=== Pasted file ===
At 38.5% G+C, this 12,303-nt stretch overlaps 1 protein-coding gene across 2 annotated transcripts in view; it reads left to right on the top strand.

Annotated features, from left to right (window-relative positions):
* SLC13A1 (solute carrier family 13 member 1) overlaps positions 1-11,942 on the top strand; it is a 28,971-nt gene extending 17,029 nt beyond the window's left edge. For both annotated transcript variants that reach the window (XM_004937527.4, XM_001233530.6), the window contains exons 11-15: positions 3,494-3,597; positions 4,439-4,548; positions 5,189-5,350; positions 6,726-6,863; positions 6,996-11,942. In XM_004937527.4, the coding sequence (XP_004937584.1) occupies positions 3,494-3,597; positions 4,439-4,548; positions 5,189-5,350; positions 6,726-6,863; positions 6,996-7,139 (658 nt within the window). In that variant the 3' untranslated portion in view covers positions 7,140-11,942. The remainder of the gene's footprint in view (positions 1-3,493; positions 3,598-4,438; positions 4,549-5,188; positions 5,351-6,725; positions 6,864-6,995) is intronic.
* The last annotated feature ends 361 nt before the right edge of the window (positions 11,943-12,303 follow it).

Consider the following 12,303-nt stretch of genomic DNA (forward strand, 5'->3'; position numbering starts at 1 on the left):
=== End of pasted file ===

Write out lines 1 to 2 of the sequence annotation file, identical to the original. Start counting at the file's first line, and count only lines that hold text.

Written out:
At 38.5% G+C, this 12,303-nt stretch overlaps 1 protein-coding gene across 2 annotated transcripts in view; it reads left to right on the top strand.

Annotated features, from left to right (window-relative positions):